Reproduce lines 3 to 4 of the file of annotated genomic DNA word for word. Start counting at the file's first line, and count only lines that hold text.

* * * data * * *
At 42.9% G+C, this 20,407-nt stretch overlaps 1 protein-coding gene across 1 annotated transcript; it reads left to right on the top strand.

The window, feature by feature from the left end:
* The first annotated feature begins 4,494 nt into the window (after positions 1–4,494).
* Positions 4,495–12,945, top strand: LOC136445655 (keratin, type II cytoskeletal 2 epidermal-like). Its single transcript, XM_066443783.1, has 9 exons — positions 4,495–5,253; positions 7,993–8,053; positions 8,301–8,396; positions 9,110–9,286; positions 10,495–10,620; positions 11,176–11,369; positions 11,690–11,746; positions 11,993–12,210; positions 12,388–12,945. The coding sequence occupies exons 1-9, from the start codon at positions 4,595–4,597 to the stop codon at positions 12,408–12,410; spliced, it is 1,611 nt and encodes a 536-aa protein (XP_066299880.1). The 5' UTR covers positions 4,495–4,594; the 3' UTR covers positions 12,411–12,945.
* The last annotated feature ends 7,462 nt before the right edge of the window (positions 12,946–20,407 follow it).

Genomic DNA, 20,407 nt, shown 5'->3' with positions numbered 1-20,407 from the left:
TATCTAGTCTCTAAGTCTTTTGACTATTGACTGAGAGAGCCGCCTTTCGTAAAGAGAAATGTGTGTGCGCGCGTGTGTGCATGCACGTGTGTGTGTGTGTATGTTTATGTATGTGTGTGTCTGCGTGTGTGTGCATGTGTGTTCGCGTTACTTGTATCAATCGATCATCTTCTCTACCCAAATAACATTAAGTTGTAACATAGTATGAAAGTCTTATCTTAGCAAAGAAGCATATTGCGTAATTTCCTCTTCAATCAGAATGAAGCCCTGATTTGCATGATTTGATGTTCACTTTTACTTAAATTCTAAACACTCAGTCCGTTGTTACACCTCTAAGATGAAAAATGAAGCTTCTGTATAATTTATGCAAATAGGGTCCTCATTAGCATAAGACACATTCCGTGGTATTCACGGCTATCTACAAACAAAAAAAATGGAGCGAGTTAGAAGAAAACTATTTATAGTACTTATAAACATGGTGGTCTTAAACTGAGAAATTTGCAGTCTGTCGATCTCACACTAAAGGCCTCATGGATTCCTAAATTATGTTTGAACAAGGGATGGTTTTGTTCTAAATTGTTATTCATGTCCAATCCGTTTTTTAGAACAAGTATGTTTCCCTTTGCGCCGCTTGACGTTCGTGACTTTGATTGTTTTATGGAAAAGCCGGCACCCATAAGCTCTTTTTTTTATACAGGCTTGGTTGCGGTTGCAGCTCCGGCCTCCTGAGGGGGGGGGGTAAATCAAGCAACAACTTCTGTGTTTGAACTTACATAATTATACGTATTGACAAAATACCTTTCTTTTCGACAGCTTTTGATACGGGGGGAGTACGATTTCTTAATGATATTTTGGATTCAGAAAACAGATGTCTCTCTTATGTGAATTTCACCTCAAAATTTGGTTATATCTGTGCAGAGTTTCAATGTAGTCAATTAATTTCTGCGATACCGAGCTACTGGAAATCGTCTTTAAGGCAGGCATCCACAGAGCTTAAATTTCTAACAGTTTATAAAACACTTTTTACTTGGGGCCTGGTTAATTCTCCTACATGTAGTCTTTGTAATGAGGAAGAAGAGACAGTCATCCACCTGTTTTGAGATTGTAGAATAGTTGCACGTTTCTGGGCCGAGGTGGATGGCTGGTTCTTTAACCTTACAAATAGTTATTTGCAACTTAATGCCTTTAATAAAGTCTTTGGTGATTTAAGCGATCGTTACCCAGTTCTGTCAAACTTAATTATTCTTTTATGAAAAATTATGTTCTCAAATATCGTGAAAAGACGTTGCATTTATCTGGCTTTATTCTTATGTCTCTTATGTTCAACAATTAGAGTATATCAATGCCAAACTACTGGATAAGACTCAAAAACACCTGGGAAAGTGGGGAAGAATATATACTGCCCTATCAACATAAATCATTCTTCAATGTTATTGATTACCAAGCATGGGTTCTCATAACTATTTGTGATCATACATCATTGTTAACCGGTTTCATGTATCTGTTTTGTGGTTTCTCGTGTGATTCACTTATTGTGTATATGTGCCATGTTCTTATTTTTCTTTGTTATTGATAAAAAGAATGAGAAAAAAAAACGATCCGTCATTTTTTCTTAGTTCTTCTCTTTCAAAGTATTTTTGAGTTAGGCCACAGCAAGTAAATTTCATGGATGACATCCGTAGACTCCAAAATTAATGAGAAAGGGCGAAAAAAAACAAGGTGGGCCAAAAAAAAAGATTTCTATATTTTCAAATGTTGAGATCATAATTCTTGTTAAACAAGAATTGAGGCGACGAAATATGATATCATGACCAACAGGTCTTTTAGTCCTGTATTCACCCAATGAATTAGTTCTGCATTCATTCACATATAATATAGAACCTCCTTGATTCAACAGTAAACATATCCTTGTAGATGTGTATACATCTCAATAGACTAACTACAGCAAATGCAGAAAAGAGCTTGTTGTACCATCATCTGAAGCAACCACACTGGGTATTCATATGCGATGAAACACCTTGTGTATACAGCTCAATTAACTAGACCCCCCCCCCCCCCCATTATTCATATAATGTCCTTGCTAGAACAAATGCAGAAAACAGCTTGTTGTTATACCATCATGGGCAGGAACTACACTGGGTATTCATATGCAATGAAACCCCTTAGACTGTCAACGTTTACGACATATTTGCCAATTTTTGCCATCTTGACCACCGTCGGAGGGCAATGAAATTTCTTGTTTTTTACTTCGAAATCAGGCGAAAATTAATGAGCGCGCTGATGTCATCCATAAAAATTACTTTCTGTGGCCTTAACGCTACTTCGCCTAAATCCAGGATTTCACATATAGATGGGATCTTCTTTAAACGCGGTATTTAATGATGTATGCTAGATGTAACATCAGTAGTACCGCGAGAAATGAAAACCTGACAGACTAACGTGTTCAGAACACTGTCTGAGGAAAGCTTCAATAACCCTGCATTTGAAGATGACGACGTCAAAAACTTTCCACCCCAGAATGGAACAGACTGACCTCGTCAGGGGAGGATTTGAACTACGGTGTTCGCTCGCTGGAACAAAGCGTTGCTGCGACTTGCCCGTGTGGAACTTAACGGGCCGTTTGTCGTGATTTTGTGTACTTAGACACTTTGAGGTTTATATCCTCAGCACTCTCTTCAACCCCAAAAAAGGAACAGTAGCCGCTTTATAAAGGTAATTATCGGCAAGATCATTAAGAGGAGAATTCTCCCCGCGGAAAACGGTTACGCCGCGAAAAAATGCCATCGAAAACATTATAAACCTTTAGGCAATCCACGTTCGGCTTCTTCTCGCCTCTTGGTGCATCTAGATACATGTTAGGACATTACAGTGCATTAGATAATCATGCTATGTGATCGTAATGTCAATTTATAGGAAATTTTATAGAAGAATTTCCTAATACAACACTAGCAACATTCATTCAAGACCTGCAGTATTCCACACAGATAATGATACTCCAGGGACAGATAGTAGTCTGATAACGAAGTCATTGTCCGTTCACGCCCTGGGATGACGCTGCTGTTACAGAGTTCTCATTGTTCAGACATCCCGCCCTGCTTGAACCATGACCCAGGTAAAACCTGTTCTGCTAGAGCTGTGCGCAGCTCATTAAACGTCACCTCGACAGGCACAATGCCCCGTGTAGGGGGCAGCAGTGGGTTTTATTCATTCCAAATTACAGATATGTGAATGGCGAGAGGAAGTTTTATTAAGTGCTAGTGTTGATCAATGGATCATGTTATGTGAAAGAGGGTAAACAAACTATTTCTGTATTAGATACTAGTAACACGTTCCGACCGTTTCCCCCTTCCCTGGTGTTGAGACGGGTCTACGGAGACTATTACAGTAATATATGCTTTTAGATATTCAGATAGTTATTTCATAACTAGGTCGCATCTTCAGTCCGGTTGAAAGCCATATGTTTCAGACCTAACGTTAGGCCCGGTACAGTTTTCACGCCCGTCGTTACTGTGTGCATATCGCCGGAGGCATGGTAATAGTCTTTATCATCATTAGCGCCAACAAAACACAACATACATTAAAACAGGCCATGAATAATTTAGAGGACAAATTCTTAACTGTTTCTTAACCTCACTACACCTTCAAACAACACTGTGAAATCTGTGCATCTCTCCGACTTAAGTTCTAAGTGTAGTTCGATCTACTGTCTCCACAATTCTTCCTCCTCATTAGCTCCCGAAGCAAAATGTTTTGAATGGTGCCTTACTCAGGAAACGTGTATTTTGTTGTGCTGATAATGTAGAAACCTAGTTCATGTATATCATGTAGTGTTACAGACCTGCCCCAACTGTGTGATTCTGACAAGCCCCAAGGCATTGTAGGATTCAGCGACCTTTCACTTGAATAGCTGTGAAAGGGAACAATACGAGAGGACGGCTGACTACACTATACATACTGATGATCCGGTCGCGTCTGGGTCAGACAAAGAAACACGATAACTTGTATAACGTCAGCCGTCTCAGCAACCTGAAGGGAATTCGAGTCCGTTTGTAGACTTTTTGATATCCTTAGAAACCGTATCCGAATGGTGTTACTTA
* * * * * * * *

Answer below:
* The first annotated feature begins 4,494 nt into the window (after positions 1–4,494).
* Positions 4,495–12,945, top strand: LOC136445655 (keratin, type II cytoskeletal 2 epidermal-like). Its single transcript, XM_066443783.1, has 9 exons — positions 4,495–5,253; positions 7,993–8,053; positions 8,301–8,396; positions 9,110–9,286; positions 10,495–10,620; positions 11,176–11,369; positions 11,690–11,746; positions 11,993–12,210; positions 12,388–12,945. The coding sequence occupies exons 1-9, from the start codon at positions 4,595–4,597 to the stop codon at positions 12,408–12,410; spliced, it is 1,611 nt and encodes a 536-aa protein (XP_066299880.1). The 5' UTR covers positions 4,495–4,594; the 3' UTR covers positions 12,411–12,945.